"Helping people who help people"

 I’ve officially moved The First Dance website to the new design.  I lost two months of work, a lot of my sanity, and even testing things out, I have pages that aren’t working.  I decided however, to just have a semi-broken new site rather than keep on my old design.

So in honor of the hell I’ve been through and seen others unwittingly go through, here is a list of things that can go bad and why I am NOW HONESTLY, OPENLY, easily able to sell a particular website company (contact me for more) because it offers all the positive sides of the best the webmaster and you are able to make your own, easy web edits.

Webmasters as I’ve discussed before are usually broken into two camps.  Programmers and designers.  They won’t tell you this.  Programmers usually make pretty ugly websites, or really “canned” looking sites, but are capable (though for therapists rarely need to) of having very sophisticated stuff behind the scenes.  Marriage Friendly Therapists website required a programmer, databases, all sorts of stuff to collection applications, store profiles (that therapists can edit.)  That takes lots of MONEY because it takes a lot of TIME to build all that.  Even then they don’t necessarily think through the business side.  So for example, when we launched the site almost five years ago, we had no way of knowing when a new application came  in!  Doh!  We had no way to change the status from ‘pending’ to ‘approved.’  On and on.  A good programmer runs $125-$250/hour.

OK, designers.  They usually have awesome looking websites because they are artists themselves.  They focus on the look, though sadly I’ve seen too many designers have “A LOOK” they like and make most websites look the same, save for a color change here, or changing the text box on the site over a little.  Designers are not, however, programmers.  They can be good at hacking code, but because their skills, expertise, and cash is spent on design work, they’re more likely to design websites along side create brochures, business cards, logos, etc.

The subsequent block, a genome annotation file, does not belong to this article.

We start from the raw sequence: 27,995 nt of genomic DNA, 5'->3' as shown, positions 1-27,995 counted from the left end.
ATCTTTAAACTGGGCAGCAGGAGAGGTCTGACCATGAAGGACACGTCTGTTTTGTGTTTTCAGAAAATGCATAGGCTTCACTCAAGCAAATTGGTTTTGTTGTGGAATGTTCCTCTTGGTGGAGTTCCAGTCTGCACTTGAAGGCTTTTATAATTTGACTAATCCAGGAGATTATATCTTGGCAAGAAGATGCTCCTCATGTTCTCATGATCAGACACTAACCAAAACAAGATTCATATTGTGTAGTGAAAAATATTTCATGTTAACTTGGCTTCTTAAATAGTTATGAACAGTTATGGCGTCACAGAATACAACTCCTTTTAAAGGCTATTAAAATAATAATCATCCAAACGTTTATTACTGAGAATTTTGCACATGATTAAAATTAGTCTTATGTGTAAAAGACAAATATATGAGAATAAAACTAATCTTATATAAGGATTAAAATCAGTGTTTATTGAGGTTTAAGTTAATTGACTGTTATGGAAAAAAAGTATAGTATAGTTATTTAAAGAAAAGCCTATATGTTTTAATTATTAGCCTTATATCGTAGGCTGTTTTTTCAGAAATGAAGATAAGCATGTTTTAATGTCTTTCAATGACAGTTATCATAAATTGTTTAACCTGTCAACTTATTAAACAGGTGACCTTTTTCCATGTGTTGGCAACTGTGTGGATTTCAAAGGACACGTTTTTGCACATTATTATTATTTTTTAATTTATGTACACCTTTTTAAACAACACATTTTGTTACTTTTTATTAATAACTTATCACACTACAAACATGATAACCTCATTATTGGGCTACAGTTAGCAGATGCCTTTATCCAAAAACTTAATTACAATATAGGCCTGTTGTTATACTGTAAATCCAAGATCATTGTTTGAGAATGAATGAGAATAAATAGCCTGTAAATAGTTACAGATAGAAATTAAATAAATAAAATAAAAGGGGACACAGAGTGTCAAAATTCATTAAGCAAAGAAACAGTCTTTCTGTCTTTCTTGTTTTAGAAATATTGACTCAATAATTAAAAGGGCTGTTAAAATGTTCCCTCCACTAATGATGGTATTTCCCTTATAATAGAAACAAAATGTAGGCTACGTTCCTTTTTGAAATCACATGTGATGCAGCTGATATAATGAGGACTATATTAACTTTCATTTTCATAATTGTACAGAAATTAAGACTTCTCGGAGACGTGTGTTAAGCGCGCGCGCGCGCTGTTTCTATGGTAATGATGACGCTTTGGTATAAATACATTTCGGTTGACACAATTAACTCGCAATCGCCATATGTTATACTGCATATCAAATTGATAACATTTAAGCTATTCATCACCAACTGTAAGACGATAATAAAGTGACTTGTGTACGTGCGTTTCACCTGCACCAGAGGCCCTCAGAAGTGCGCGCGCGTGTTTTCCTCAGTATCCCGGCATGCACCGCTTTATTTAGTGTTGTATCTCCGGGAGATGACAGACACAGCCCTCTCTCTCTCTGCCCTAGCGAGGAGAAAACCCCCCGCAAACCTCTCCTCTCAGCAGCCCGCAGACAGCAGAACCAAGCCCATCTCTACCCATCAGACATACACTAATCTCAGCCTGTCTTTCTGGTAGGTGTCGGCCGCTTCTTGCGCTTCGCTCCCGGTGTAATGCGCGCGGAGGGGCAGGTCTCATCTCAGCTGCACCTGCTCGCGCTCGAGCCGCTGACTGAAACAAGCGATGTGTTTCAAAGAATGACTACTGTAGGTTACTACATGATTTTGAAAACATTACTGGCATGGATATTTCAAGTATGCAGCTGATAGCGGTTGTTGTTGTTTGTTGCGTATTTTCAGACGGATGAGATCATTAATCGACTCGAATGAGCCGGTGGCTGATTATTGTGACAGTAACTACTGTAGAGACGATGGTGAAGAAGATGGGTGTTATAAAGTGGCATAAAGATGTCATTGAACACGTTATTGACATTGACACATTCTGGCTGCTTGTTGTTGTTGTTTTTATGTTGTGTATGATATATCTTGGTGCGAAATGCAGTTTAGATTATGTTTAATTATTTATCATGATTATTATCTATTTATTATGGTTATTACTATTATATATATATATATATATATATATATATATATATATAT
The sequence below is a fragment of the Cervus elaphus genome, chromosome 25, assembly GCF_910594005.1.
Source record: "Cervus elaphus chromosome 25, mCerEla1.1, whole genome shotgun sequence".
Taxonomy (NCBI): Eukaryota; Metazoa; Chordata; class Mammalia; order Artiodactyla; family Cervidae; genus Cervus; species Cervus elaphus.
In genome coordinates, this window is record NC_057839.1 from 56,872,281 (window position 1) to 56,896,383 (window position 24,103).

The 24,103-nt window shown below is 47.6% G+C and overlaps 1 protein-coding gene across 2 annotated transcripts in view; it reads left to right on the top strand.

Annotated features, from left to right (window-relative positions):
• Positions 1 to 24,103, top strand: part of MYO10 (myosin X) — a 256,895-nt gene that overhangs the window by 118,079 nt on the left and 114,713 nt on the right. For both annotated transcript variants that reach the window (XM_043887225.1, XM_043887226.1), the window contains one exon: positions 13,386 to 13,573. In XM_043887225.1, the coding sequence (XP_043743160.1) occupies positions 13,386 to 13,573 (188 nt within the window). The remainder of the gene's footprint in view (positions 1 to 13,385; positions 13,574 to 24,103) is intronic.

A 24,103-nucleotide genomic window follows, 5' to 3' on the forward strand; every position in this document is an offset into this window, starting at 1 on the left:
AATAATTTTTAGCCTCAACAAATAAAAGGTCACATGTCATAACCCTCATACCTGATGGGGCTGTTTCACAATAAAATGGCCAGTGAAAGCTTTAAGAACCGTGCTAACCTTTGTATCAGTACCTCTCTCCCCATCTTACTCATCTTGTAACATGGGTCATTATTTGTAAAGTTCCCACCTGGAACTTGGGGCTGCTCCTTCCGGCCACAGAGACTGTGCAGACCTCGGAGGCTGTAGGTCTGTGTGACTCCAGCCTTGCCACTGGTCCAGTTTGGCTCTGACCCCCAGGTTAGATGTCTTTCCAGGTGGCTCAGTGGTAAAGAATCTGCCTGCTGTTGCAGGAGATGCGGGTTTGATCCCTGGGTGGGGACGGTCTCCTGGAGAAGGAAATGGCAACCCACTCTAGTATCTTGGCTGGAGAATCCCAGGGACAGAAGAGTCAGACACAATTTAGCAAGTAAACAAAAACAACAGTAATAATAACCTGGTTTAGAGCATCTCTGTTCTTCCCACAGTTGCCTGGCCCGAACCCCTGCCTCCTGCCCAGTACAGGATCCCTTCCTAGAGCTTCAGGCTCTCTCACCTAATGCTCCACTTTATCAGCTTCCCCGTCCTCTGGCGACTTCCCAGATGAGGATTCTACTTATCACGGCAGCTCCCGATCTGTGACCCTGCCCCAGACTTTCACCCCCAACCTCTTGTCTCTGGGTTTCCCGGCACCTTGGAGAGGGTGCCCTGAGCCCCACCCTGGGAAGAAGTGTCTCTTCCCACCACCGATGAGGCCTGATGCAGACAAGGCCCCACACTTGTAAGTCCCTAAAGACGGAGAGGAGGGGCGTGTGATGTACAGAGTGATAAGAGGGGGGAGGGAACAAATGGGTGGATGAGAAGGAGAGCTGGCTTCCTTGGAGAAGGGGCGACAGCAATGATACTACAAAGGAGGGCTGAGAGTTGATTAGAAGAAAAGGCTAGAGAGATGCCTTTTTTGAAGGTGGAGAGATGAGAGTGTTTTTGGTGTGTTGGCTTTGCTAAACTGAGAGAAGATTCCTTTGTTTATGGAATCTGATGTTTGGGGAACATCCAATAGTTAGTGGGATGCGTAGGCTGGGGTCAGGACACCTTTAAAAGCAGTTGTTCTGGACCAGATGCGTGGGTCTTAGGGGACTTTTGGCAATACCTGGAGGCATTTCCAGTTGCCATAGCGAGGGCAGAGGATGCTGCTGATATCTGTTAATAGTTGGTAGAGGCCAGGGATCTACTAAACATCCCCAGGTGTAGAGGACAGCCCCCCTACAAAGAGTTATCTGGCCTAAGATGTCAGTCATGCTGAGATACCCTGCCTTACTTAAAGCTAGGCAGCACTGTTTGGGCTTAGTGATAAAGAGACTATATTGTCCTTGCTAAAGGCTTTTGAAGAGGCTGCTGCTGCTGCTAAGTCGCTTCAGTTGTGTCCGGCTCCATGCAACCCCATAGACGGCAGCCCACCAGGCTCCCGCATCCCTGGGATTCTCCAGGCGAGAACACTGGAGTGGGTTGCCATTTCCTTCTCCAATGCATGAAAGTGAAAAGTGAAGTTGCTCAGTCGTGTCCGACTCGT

Think of the scientist (programmer) and artist (designer.)  Few people love both and even fewer are GOOD at both.

The third group I’ll mention are people like me.  I’m neither a programmer, nor designer.  But I am capable of tweaking someone else’s work and making a website fit what I need.  This is what I did for The First Dance website.  The work I put into the site to get it where I needed took me two months and  I’ll guess it would have cost $6,000 or more (that’s with the canned website template.)  If I had a designer make one from scratch AND move alll my content over it would have easily been 6+ months of work and a lot more money. … so I deal with the limitations I have, and launch the site knowing I still have some tweaks to make.  🙂